Ch 1

Video Games are changing. They are being completely remade from the ground up sprouting into new blends of entertainment & opportunities. 

But how do we know video games are evolving?

All we need to do is look at the major shifts that have occurred in the industry.

In the past decade alone we have already seen dramatic changes in the business models & fundraising mechanics.

Lets dive into one of the biggest constants of gaming; video games are expensive to create. A "senior" coder salary starts at $100k/year. And as any company that creates products they are in a consistent state of developing, marketing and planning product releases years ahead of time.

So game studios are faced with a problem: how do we bring in cash in-between product releases?

Here are some of the most popular ways you may recognize. 

The game studio will cut off chunks of the game to sell as individual DLCs or downloadable content. Like how some restaurants charge extra for guacamole, but it’s an ingredient that could have come with your burrito.

Pre-orders also try to solve a problem with a money based solution before the game comes out. Games can be pre-ordered and have the product shipped to the player once available vs them having to go to a store and wait for an item that may be out of stock. The biggest issue with Pre-orders is players may pay an extra amount for perks and trinkets that gives them buyers remorse. Especially if they end up hating the game.


Pre-orders and DLCs allow game studios to keep bringing in cash regardless of where they are with the development of their game(s). This lets them  keep their developers and managers on payroll. 

Another more recent monzeitzation model is battle passes.

Some games like Fortnite and Call of Duty do a double tiered battle pass. They have the free option for players while teasing them with the carrots they could earn these items and skins if they pay for the premium battle pass. And with battle passes being renewed every 3 months the game developers have recurring income similar to a subscription based model.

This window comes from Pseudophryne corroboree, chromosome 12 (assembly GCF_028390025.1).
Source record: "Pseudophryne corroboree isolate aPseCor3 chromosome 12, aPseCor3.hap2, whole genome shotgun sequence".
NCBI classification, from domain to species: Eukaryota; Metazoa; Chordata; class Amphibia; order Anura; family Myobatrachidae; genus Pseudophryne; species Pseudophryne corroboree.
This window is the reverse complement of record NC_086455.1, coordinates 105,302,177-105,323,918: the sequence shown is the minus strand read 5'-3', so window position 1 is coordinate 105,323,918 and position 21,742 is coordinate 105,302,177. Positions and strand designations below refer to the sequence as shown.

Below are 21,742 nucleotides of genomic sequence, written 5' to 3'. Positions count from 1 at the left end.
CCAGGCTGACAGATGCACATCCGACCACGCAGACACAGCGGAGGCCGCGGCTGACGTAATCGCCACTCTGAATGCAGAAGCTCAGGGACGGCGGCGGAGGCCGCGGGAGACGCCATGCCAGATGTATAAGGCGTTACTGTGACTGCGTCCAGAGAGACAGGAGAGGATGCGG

Naturally players hate having to pay for more content especially if they already paid full price for that game. As game studios try to one up each other and take more market share they dabble with new models 

In recent years we have seen games adopt a freemium model that lets them take advantage of microtransactions like battle passes and new content releases. Players are more likely to spend more for add ons if they didn’t buy the game.

Initially freemium models were scoffed at by developers. Media sites like Kotaku also piled on the idea that these free games like Farmville were stupid and not real games. Over time these games showed that players would spend more money and they’d have higher margins by releasing a game for free.

So we have seen there has been tremendous change in the gaming industry. But what’s next?

One of the shortcomings of the current gaming models is developers create something I like to call a walled garden system. You can bring assets, money and players in but they can’t leave. Spent 20$ on a super rare skin? It’s stuck. You can’t do anything with it. It’s housed on their centralized server. 

However there is a way for players to have freedom with their assets and it allows game devs to make consistent revenue as a byproduct of the game.

True item ownership through NFTs.

This new digital asset class is busting open doors for players and developers 

Non fungible tokens use the blockchain to provide proof of scarcity (how many items there are) and proof of ownership. This allows players to trade items peer to peer in marketplaces both inside and outside of the game. 

This allows game devs to have a new monetization model - Market fees -

It would look something like this:

Imagine a limited skin being offered in fortnite. 

Call it Dragons Torch. This rare skin can be bought for $20 inside Fortnite. In the previous models that’s all the monetization a developer gets, from that initial sale. But if it was a NFT? And could be sold peer to peer? Fortnite could put a percentage fee on everything that item is sold on the market. If a player sells it for $50 and if Fortnite has a 2.5% fee they would make $20 + $1.50. That additional income they had  from having a trading ecosystem. So by having players own assets they buy and sell the game benefits. They’ll have a passive income stream that’s a byproduct of a healthy trading economy.

And that’s just the tip of the iceberg.

Next Chapter: Intro